Monday, July 21, 2014

The Snow Daughter; Part II

"At last" we all say?

At last we have part 2 of the Snow Daughter. 

Its certainly not as long as Part 1, but it is here. 

And I hope you enjoy it!

Comments and criticism are welcome. =)

Reminder: Neve was wounded by the Sun Fey, Oro - who then fell of into the abyss much to her surprise. After seeing the Cavalcavia tower appear in the distance the pain from the wound took over and she fainted on the Terra.

* * * * *  

Pain filled my entire being, throbbing and pulsing like a heart struggling to survive. I tried to open my eyes but blurry images swam across my vision, and my heavy eyelids closed in exhaustion. A voice pierced the silence rousing me from half unconsciousness and I strained to understand the mumbling that echoed through my head; causing the pain to increase.
  “What happened... Young Fey... bad injury.. this is.”
A moan escaped my parched lips, and I again struggled to open my eyes.
  “Are you awake lassy?” My eyes focused to see an old fey looking down at me. He resembled the elderly fey of the last tower, but perhaps it was because they were both old beyond comprehension.   
  I opened my mouth to speak but could only croak, “Yes.”
  He chuckled,
  “Sounds like you need a drink of water m’dear!”
  He disappeared, leaving me to contemplate where I was, and how he had found me. The space around me was contained by four walls, giving the room a square shape. They were plain and simple, with naught a decoration except glowing, blue torches every couple feet. I lay on a large bed, surrounded by hills of fluffy blankets and the ceiling, tall and lofty, reached far above me.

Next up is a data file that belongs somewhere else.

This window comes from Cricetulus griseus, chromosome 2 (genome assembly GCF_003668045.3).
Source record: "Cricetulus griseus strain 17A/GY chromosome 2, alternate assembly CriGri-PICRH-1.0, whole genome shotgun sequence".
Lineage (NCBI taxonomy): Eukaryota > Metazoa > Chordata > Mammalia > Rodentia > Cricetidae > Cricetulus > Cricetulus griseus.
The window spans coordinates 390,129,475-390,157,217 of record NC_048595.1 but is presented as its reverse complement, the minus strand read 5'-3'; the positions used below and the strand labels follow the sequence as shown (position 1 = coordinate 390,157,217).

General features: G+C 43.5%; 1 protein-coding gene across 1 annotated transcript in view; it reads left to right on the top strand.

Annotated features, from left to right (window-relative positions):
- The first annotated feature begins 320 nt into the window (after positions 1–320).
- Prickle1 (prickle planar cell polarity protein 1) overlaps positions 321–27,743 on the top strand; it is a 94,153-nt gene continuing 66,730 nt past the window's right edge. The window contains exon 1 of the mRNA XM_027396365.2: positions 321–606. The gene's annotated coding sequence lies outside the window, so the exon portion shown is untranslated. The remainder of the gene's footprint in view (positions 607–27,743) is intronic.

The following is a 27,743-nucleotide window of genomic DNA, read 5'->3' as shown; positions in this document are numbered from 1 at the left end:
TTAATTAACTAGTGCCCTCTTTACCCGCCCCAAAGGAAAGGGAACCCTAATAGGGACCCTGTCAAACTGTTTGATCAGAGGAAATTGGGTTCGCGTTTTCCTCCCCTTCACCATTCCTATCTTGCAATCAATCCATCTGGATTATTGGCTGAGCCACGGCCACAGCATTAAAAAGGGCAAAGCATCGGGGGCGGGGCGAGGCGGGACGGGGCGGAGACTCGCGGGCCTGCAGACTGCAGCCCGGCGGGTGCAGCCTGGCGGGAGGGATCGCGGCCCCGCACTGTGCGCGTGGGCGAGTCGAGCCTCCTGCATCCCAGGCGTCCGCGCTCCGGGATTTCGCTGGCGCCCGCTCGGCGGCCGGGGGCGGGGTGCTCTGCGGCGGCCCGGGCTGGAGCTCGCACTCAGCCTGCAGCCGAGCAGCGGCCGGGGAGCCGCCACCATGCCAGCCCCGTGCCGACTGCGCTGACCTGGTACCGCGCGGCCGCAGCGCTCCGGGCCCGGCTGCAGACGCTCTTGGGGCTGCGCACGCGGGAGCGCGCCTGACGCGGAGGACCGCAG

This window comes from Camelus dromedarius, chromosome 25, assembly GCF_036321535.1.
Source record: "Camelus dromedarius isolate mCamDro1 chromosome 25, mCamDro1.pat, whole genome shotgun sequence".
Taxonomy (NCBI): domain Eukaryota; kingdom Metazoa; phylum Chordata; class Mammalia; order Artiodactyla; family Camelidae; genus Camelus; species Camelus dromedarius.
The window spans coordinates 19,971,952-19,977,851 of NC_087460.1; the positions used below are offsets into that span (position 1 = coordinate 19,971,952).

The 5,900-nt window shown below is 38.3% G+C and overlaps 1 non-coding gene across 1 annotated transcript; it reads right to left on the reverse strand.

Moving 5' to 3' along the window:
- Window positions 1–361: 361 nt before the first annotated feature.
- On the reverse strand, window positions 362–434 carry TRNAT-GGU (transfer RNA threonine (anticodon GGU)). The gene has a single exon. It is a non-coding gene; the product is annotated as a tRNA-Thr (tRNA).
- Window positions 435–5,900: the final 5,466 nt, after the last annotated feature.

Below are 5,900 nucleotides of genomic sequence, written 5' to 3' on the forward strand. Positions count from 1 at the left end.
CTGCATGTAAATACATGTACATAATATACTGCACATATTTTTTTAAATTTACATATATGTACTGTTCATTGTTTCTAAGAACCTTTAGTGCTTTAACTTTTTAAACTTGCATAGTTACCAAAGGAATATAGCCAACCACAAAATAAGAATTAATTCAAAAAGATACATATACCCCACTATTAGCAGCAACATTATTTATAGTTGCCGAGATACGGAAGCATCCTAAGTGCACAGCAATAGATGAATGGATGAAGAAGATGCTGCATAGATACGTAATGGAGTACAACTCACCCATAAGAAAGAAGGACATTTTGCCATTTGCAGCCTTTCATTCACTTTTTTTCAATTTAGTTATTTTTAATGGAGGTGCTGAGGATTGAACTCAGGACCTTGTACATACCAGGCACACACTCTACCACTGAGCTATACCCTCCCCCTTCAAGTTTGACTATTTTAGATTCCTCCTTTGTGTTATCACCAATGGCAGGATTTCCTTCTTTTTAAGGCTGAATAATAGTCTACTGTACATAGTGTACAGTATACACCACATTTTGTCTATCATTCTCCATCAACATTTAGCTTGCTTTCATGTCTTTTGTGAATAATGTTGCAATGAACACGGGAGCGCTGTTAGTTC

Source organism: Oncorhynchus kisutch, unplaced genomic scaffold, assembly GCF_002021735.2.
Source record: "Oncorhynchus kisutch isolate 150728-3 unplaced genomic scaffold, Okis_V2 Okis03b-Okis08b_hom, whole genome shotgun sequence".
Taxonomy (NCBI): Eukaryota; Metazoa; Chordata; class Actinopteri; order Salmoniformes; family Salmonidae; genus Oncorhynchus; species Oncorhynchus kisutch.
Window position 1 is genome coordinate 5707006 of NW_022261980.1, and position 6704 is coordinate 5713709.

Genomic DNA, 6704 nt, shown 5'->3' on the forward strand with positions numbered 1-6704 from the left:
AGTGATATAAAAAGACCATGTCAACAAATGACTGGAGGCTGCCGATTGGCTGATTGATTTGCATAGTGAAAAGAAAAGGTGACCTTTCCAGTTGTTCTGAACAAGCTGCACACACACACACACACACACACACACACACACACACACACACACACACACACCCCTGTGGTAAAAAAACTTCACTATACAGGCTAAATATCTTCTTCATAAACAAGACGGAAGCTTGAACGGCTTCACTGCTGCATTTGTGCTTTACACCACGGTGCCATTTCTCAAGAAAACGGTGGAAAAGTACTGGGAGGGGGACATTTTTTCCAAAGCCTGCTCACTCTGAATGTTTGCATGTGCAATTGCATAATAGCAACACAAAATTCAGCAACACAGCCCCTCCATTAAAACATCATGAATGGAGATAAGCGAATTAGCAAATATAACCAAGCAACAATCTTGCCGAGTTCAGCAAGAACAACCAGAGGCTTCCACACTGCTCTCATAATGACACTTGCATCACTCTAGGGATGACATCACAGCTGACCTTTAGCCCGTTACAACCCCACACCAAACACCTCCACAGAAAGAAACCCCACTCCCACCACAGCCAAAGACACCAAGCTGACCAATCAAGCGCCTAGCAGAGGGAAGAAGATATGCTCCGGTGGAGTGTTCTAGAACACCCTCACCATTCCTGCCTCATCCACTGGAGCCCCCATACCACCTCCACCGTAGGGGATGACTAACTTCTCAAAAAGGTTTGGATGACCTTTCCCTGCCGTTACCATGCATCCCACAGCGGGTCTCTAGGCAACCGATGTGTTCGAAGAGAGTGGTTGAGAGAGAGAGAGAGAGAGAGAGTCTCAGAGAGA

I stared at it thinking: I remembered that I had fainted on the traveling terra... after... my eyes closed as it all came rushing back - After Oro had tried to kill me.
  “Here ye go!” I felt a hand on my shoulder, gently but firmly lifting me to a sitting position. My wound felt like it was on fire, and I gasped visibly.
  “That’s it, there we go. Just drink that there water and I’ll see what I can do with this here.” He handed me the cup once I was stable, and turned to my arm.
  I stared at my cup, not wanting to look at my wound again. I’m sure it was uglier mess than it had been before I passed out.
  The fey’s gentle hand passed carefully over my wound, using a damp cloth to clean it. As cautious as he was, extreme pain still shot from my arm. I sucked in my breath and clutched the cup, turning my knuckles white. My eyes bore holes into the blankets as he finished, trying to take my focus off of the pain.     
  A soft soothing voice washed over me,
  “Good lass, that’s it, almost done.” He walked away, bringing back long, white bandages. “You took a nasty scratch here,” He started wrapping my arm tightly, giving it a strange sense of security. I nodded, avoiding his eye. I knew I would have to tell him sooner or later. The child from inside me longed for someone to confide in, but the grown part of my heart wanted to be gone; do this mission quickly and quietly.
  He seemed to realize that as he finished attending my arm with a pat.
  “Take your time m’dear, we shall discuss it after you rest.” He turned to leave the room, but I interrupted.
   “Sir.. Thank you.” I gave him a slight smile, something I hadn’t done in what felt to be forever.   
  His reply was short and brief but a wave of peace passed over me when it reached my ears. “Do not worry.”
  I was asleep in his assurance before he left the room, my fatigue and weakness overcoming the dull pain in my arm.